Ghost of Tsushima Review
Sucker Punch steps away from the Infamous series to try out something new with the release of Ghost of Tsushima. Was this the right call, or should they have stuck with their time-tested superhero format? Check out our review and find out.
Ghost of Tsushima Review
Ghost of Tsushima starts with the samurai of Tsushima attempting to stop the Mongol invasion. 80 samurai bravely ride off to face their foes, and inevitably fall to the overwhelming forces of Khotun Khan. Most of the samurai fall in the battle, but the character you control survives. Jin Sakai is the nephew of the current lord of Tsushima, Shimura. Lord Shimura is captured by the Khan, and you are rescued by a civilian who saw the battle.
When you regain your sense and equipment, you have to recruit allies to save your uncle. The lady who saved you, Yuna, offers help if you help her save her brother. She teaches you the way of the ghost, the stealthy manner which is despised by samurai culture. Reluctant to stoop to such levels at first, Jin quickly realizes the only way to beat the Mongols is to change his tactics. While the main story is roughly 20-25 hours, there is easily an additional 15 hours or so in side content to be discovered.
Ghost of Tsushima doesn’t reinvent the wheel when it comes to open-world games. You have outposts to take over, shrines to find, materials to gather, side quests to find, and plenty of other options littering your map. However, with all that being said, Tsushima is a beautiful place to explore, and I never got bored as I generally would in a game like this. It might have been because of how the waypoint system works, or because everything felt so natural in the game.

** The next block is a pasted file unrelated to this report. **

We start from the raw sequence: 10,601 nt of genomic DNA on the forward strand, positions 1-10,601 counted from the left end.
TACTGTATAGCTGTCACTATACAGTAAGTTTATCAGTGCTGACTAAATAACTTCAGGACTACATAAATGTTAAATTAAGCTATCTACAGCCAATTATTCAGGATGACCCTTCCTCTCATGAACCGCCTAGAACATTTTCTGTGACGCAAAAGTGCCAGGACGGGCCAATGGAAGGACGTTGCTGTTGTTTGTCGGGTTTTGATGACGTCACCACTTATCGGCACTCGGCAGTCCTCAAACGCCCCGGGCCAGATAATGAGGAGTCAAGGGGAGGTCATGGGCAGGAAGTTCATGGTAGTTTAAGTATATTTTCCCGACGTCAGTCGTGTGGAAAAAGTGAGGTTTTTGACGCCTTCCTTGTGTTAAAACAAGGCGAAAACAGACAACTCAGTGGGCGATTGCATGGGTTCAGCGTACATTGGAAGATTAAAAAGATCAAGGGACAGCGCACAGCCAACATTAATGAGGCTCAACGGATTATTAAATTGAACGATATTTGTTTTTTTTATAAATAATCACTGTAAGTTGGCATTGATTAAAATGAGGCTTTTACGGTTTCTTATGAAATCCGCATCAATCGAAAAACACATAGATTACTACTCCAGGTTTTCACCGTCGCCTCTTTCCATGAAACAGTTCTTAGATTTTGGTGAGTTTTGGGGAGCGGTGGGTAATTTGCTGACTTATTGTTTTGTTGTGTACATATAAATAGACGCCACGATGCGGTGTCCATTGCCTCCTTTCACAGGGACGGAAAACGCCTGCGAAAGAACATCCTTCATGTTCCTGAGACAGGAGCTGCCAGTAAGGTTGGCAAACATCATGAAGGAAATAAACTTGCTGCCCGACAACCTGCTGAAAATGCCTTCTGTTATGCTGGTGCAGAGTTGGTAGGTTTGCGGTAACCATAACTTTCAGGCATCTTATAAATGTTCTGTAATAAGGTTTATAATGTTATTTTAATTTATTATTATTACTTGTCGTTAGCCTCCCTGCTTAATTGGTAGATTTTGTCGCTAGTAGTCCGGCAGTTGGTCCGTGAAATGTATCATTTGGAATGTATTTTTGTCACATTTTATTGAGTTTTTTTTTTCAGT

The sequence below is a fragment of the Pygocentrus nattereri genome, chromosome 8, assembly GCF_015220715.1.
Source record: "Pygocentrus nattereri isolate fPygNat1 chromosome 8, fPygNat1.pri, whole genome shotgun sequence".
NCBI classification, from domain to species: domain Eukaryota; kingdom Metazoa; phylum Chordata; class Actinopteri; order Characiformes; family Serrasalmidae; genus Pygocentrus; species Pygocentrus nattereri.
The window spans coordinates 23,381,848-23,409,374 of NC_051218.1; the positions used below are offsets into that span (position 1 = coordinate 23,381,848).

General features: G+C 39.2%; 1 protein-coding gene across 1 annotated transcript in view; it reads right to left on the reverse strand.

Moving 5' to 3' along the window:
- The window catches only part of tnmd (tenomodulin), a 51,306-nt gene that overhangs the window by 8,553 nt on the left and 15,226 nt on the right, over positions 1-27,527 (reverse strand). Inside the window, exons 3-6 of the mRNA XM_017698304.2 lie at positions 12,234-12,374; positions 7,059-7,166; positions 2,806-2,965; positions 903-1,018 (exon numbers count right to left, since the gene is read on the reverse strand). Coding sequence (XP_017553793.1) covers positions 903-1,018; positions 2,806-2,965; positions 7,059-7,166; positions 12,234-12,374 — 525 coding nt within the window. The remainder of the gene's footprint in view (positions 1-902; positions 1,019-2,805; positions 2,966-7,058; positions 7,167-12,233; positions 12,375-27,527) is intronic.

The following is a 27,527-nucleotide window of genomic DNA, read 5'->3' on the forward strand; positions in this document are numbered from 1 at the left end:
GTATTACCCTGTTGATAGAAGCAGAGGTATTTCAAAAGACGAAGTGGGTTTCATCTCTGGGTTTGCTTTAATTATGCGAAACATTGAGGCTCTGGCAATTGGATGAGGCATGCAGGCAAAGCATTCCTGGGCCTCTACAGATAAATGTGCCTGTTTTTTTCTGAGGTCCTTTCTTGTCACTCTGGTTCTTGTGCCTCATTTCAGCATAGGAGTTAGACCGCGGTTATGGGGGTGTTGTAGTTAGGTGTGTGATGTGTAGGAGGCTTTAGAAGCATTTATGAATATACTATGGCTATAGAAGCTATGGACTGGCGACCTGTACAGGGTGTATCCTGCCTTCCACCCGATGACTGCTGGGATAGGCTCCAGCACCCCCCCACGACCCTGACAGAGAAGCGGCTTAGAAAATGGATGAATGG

The game guides you via the wind as opposed to traditional waypoints. You can turn on waypoints if you are struggling, but the wind system worked exceptionally well for me. The streaks of air, bending branches, moving flowers, and flowing leaves direct you to where you need to be. You will often run across a fox, bird, or some other side event along the road during your journey. That is what I mean by natural; it all flows and connects without much effort. Very few games deliver this level of authenticity within their worlds.
Exploring is excellent and all, but let’s get to the meat and potatoes: the combat. As a samurai, you will use your katana to slice down enemies quickly and efficiently. This is heightened by the Stand-Off feature, which gives you a chance to kill a few enemies in one shot at the start of a fight. Perfect timing and parrying are the backbones of both your offense and defense. While enemies drop quickly, Jin falls just as quickly. Early on, you can die in two hits if you don’t pay attention. As you get stronger you can take more hits, but being hit is always dangerous, even with higher HP.